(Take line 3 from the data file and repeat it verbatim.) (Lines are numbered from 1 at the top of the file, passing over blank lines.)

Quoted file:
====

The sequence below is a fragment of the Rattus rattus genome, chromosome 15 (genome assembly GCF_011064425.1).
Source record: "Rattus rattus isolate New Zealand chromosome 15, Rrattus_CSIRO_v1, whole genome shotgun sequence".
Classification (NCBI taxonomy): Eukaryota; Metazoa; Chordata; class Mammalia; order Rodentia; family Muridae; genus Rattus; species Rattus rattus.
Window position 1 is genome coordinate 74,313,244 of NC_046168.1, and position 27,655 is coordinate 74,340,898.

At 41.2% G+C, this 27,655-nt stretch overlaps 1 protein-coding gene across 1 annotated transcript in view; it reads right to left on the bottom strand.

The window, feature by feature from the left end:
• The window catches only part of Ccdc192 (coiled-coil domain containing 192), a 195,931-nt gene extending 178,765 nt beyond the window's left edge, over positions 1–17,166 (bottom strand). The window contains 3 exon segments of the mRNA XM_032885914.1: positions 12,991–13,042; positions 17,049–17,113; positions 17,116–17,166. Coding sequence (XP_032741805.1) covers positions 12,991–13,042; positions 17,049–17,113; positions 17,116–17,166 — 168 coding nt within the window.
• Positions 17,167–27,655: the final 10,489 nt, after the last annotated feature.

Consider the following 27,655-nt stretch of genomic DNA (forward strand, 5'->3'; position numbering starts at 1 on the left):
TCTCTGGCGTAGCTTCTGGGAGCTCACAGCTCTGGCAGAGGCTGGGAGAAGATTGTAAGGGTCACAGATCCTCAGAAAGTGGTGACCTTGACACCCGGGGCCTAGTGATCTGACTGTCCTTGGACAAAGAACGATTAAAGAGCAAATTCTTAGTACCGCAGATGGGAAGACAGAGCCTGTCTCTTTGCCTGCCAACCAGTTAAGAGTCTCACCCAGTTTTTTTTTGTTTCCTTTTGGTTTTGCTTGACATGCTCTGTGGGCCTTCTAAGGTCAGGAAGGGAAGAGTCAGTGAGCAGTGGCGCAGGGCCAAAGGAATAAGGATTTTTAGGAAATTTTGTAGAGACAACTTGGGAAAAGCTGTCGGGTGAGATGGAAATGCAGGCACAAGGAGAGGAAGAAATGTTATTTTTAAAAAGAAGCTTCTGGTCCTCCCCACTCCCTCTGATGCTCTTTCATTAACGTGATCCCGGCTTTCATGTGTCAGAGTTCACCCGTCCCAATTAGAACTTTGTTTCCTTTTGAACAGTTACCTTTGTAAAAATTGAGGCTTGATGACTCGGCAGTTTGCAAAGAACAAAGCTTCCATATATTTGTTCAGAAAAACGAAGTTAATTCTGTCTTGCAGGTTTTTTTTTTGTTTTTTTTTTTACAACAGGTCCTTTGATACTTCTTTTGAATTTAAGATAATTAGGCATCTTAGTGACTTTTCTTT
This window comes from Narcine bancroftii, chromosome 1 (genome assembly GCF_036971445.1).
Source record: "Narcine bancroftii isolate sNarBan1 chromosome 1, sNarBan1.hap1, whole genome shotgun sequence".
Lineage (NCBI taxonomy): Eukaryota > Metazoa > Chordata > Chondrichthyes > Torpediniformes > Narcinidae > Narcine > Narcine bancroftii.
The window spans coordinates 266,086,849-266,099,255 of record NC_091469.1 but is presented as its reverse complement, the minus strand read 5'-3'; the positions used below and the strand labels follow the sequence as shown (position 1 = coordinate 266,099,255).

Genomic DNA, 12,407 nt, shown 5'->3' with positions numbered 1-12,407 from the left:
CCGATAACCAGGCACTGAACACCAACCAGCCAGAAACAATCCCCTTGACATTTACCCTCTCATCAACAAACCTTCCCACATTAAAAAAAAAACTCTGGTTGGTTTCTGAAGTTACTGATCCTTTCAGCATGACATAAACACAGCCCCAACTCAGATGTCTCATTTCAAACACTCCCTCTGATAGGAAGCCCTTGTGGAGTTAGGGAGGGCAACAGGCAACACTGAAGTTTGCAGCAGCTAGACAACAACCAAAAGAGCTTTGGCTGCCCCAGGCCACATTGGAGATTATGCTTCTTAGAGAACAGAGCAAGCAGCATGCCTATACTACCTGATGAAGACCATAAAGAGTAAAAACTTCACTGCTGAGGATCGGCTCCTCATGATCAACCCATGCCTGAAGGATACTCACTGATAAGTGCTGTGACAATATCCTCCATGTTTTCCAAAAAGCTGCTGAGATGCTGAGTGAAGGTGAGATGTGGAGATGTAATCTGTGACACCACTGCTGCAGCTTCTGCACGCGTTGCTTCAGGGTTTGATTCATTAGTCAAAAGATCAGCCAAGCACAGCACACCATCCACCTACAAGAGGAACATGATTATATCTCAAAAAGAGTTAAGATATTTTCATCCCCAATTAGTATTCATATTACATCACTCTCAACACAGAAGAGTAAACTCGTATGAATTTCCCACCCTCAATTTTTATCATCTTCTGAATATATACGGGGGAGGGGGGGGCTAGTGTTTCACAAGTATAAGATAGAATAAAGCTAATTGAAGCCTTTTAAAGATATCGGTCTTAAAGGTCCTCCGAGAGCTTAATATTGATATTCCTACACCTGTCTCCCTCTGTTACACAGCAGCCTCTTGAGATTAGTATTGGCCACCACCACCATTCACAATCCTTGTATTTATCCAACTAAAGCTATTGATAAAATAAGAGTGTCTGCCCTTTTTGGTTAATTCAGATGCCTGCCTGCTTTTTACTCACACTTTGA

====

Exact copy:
Classification (NCBI taxonomy): Eukaryota; Metazoa; Chordata; class Mammalia; order Rodentia; family Muridae; genus Rattus; species Rattus rattus.